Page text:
Sunday, February 6, 2022



1920s. Seeking refuge from New York’s sweltering summer heat, mother-of-two Irene Redfield (Tessa Thompson) hails a cab and ends up at a hotel restaurant where she runs into a light-skinned African American woman who claims to be her childhood friend. After a few seconds of reflection, she gets to finally remember her. Clare (Ruth Negga) has been spending the last few years of her life married to racist John Bellew (Alexander Skarsgård), who openly despises negroes, unaware that her wife is actually one. In fact, she has been “passing”, a social phenomenon where light-skinned African Americans pass for white or other ethnicities as a form of escape from the unfavorable socioeconomic consequences of having dark skin in America. As the two childhood friends spend more time together, Clare finds herself enjoying the reconnection to her roots. Irene, on the other hand, somehow feels as if her life was being intruded by someone she has already forgotten long ago.

That ending, though. I’ve read in some reviews that the book also ends in such a way, an ambiguous tragedy to end a life. The intrigue here is threefold, each with its own plethora of interpretations and hidden meanings. Did Irene push Clare? Did John push Clare? Or did Clare jump? I have no idea how this level of ambiguity is dealt with in the book, but in this film, the director takes advantage of angles and split-second transitions. In the end, you as the moviegoer, are tasked to interpret the ending on your own.

If Irene indeed pushed Clare, there are many interpretations that could come to mind. Is her jealousy of her friend, which she vocally expresses from time to time, the determining factor for such a brash and murderous decision? If not, did she do it as a favor, some form of quick escape for her friend, knowing that her life already ended right then and there anyway with her husband’s discovery? Even the interpretation of an ambiguous could’ve been subplot is ambiguous in itself.

The other possibility, that of John ending his wife’s life, is probably the least dramatic of the three because it is just straightforward racist and shallow, even though it is not that hard to believe that such people do exist in real life. What more in 1920’s America. Given his reaction, though, it leads you to believe that this interpretation is probably the least likely to have occurred. It does, however, give the character some sort of redefining moment, which would possibly pivotal for his character development offscreen.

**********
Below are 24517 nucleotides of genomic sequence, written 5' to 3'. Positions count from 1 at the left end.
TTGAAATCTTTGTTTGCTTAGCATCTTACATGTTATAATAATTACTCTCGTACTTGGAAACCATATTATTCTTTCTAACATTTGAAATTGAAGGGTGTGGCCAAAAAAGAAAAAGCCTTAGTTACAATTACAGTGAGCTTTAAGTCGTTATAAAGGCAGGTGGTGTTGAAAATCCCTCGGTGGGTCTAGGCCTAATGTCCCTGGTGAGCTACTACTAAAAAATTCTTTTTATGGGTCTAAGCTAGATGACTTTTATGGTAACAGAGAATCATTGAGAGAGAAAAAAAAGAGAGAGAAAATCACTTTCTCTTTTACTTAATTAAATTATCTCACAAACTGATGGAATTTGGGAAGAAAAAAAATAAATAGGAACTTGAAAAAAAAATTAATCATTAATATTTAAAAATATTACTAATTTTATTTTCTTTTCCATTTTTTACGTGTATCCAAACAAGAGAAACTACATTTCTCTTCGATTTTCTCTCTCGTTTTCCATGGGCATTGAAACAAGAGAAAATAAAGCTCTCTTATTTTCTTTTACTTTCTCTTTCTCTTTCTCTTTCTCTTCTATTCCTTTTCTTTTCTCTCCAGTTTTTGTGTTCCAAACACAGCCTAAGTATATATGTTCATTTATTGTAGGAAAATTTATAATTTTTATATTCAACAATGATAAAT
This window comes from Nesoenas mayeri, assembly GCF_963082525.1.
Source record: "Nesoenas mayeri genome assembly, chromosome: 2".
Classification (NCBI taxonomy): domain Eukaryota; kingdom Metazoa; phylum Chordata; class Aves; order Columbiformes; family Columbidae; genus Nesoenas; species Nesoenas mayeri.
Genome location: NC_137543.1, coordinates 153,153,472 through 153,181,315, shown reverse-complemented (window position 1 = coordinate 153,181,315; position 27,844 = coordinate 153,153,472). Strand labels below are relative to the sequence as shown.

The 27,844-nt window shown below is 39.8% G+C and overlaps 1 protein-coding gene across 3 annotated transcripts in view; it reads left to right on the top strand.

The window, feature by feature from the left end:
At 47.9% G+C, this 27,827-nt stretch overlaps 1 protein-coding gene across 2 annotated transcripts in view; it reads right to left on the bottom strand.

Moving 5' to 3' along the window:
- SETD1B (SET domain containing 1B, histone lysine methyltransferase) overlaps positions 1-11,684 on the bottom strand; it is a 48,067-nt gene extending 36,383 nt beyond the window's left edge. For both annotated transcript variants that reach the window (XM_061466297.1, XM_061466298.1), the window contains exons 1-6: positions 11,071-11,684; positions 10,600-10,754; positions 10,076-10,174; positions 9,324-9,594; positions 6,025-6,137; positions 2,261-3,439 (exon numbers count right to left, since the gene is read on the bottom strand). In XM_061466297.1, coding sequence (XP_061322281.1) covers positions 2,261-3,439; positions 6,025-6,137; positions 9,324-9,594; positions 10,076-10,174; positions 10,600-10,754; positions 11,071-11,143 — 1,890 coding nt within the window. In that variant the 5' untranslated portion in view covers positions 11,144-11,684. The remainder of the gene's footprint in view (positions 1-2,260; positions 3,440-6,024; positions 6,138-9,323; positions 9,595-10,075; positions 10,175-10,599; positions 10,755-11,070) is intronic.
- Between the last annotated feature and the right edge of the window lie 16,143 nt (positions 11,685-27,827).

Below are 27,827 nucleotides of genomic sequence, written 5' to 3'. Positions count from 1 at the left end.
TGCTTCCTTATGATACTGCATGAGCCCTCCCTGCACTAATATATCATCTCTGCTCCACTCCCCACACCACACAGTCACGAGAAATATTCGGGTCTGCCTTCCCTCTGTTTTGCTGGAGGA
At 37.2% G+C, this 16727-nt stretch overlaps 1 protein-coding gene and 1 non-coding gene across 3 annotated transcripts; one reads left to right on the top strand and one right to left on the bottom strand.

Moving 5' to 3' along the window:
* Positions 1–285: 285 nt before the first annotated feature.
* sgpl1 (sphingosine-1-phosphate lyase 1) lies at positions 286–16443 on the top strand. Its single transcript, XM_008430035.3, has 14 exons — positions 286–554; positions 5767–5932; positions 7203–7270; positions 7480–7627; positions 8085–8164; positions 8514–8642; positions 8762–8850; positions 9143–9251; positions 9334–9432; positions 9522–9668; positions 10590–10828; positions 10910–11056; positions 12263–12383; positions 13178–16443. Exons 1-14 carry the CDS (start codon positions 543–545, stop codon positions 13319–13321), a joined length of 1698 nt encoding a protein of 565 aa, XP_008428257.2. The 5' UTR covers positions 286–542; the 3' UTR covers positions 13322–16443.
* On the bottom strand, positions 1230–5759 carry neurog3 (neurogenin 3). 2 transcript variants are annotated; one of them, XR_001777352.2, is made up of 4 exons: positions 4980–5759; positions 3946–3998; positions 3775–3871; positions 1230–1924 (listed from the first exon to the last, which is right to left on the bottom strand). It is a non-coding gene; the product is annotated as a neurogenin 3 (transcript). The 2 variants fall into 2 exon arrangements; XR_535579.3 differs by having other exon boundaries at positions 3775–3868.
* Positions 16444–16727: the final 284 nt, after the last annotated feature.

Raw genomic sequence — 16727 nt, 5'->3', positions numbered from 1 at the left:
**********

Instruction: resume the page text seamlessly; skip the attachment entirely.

And the last option, did Clare jump? Of the three possibilities, this is perhaps the most dramatic and poetic because it can serve as a metaphor for so many things. Nonetheless, it doesn’t make it any less tragic. If she indeed jumped end ended her own life, then it goes to show how her life decisions have come back to haunt her. In trying to reconnect with a life she already escaped from, she finds out the hard way that it is no longer a possibility, and in a rather unfortunate snap decision, she ends it all. After all, she is as good as dead anyway. Figuratively. So, might as well make that a reality in the literal sense.

While much of the discussion about the film has been focused on that specific scene in the ending, let’s not discount the gorgeous black and white treatment they opted for to film this. Not only does the cinematography elevate the film’s visual allure, but it also plays around with the racial theme itself. With that black and white treatment, it makes it even harder to distinguish who is of which ethnicity. In effect, it further reinforces the central theme through the camera’s point of view. Genius, I must say.

For some, especially us who are not that well-versed about racial politics in the United States because they do not figure that much in our daily realities on this side of the planet, the material is educational. Google “Passing” and you will be surprised with the complete bibliography and pages of discourse regarding this social phenomenon. A learning experience, to say the least.

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